• Dear Habermas Website [refer to handout]

  • Richard Bolles. What Color is Your Parachute? (optional)
  • Randy Pausch. The Last Lecture. (optional)


You must have:
  • a three-ring binder
  • an e-mail address (available through the university)
  • Internet access (access to PCs in microcomputing labs on campus)

Course Objectives

  • Answerability Objective: To master the concept of aesthetic processes of answerability and its role in creating an atmosphere of morality and ethics in our institutions and world systems, particularly the educational system. Outcomes: You will participate in class and online discussions, respecting the answerability of every member of the community, and the aesthetic process of collaborative creation. You are expected to demonstrate active and involved learning. Written expression is as important as dialog participation and other means of expression (such as art or photography). Silence will not be acceptable, though I am willing to consider a preference for interpassivity.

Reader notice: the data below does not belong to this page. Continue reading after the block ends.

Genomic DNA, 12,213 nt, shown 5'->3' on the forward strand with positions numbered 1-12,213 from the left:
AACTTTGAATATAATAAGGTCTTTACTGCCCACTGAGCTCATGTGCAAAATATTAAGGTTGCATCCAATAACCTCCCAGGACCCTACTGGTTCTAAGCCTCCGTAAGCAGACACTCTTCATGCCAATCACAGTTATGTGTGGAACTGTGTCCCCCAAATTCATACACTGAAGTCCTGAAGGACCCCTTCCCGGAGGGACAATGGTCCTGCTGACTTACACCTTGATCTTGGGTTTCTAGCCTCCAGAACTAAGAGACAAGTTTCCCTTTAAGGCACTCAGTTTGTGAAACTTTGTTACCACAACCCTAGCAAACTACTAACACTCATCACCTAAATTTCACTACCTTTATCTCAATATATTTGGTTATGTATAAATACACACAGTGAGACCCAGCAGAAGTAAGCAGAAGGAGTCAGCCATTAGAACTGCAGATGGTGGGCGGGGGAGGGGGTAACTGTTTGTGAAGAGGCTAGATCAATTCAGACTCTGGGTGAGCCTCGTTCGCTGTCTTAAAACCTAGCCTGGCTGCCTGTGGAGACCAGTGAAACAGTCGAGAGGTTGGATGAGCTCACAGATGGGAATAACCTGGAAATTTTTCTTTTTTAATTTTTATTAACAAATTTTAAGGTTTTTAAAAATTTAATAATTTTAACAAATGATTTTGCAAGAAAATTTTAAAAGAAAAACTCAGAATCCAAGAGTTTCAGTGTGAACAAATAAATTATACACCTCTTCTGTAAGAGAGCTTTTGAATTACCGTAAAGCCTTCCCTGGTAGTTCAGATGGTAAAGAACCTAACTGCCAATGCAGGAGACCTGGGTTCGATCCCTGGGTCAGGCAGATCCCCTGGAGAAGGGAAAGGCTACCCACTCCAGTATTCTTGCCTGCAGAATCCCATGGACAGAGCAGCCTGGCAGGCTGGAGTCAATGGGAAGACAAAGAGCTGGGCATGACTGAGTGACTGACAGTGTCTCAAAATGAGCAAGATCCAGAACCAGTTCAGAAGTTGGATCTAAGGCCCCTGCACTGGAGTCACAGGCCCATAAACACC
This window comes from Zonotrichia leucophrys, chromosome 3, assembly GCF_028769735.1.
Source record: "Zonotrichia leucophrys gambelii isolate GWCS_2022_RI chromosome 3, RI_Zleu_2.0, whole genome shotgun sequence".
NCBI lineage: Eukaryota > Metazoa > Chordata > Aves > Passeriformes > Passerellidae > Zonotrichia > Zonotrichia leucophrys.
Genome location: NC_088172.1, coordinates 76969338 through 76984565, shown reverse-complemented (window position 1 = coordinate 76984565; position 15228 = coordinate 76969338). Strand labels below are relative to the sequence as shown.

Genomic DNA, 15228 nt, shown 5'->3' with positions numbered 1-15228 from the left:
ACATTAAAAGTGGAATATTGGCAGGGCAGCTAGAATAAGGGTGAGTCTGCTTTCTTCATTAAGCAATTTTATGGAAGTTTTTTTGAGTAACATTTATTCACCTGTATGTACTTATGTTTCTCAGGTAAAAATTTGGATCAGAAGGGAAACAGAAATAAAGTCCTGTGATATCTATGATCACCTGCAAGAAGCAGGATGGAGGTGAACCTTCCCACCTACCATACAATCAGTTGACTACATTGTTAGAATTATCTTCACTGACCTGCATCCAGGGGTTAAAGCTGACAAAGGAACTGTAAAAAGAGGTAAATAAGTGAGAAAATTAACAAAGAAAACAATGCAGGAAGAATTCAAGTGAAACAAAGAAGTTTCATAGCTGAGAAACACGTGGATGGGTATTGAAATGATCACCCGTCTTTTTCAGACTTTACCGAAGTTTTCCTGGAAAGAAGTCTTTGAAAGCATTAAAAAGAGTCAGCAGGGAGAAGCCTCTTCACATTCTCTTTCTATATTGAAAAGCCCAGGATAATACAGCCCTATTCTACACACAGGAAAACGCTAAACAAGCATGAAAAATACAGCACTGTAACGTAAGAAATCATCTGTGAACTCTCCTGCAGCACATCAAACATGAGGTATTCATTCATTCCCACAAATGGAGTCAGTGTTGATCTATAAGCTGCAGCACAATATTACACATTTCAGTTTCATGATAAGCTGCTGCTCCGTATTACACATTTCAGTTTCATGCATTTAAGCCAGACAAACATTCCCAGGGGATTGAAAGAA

• Technological Objective: To master the simple use of any computer that happens to be available. Our assignments and readings are on the Internet. Please be sure you know how to access them and to post ot the discussions. Outcomes: You will be expected to access class materials on the Dear Habermas website and to post the online discussions.